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Haystack supports two different methods of highlighting. You can either use SearchQuerySet.highlight or the built-in {% highlight %} template tag, which uses the Highlighter class. Each approach has advantages and disadvantages you need to weigh when deciding which to use.

If you want portable, flexible, decently fast code, the {% highlight %} template tag (or manually using the underlying Highlighter class) is the way to go. On the other hand, if you care more about speed and will only ever be using one backend, SearchQuerySet.highlight may suit your needs better.

Use of SearchQuerySet.highlight is documented in the :doc:`searchqueryset_api` documentation and the {% highlight %} tag is covered in the :doc:`templatetags` documentation, so the rest of this material will cover the Highlighter implementation.


The Highlighter class is a pure-Python implementation included with Haystack that's designed for flexibility. If you use the {% highlight %} template tag, you'll be automatically using this class. You can also use it manually in your code. For example:

>>> from haystack.utils import Highlighter

>>> my_text = 'This is a sample block that would be more meaningful in real life.'
>>> my_query = 'block meaningful'

>>> highlight = Highlighter(my_query)
>>> highlight.highlight(my_text)
u'...<span class="highlighted">block</span> that would be more <span class="highlighted">meaningful</span> in real life.'

The default implementation takes three optional kwargs: html_tag, css_class and max_length. These allow for basic customizations to the output, like so:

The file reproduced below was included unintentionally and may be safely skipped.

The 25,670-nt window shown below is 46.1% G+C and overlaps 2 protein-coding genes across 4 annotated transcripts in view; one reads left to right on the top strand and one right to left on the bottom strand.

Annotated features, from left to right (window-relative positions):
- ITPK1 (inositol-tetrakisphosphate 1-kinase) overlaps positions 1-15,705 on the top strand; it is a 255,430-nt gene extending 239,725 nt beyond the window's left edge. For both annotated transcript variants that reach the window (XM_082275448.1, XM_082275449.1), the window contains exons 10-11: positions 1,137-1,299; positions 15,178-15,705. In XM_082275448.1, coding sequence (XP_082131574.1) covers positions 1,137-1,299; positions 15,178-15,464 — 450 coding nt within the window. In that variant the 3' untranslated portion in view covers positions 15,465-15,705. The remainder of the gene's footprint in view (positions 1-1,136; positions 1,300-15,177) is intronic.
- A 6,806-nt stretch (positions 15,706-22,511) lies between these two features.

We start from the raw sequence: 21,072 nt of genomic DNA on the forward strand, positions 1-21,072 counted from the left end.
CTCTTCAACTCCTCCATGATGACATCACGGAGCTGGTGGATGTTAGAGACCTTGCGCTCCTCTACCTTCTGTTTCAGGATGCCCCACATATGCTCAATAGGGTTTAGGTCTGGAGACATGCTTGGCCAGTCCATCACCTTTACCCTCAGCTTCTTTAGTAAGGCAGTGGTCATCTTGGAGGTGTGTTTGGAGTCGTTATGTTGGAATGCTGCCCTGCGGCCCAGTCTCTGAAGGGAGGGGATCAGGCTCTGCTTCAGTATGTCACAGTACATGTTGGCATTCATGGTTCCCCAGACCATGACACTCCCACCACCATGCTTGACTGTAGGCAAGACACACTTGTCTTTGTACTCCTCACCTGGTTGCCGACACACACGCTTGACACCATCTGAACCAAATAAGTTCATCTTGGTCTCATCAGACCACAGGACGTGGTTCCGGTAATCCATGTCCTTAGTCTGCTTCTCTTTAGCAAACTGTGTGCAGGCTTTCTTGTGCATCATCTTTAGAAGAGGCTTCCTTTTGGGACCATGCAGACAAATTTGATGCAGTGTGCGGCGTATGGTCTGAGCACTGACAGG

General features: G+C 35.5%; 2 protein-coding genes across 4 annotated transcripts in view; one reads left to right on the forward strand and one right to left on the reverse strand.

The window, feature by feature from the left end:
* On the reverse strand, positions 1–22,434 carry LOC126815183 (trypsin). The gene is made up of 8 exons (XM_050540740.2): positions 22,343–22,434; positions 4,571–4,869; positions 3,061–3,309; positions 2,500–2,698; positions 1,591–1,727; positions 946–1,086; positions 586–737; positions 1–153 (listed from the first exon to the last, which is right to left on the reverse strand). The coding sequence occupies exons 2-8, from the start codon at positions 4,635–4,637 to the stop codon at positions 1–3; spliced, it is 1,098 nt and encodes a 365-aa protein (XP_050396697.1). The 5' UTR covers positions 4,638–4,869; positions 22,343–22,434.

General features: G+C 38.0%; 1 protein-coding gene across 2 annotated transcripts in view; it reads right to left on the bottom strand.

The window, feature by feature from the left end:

>>> from haystack.utils import Highlighter

>>> my_text = 'This is a sample block that would be more meaningful in real life.'
>>> my_query = 'block meaningful'

>>> highlight = Highlighter(my_query, html_tag='div', css_class='found', max_length=35)
>>> highlight.highlight(my_text)
u'...<div class="found">block</div> that would be more <div class="found">meaningful</div>...'

Further, if this implementation doesn't suit your needs, you can define your own custom highlighter class. As long as it implements the API you've just seen, it can highlight however you choose. For example:

# In ``myapp/``...
from haystack.utils import Highlighter

class BorkHighlighter(Highlighter):
    def render_html(self, highlight_locations=None, start_offset=None, end_offset=None):
        highlighted_chunk = self.text_block[start_offset:end_offset]

        for word in self.query_words:
            highlighted_chunk = highlighted_chunk.replace(word, 'Bork!')

        return highlighted_chunk

Then set the HAYSTACK_CUSTOM_HIGHLIGHTER setting to myapp.utils.BorkHighlighter. Usage would then look like:

>>> highlight = BorkHighlighter(my_query)
>>> highlight.highlight(my_text)
u'Bork! that would be more Bork! in real life.'

Now the {% highlight %} template tag will also use this highlighter.

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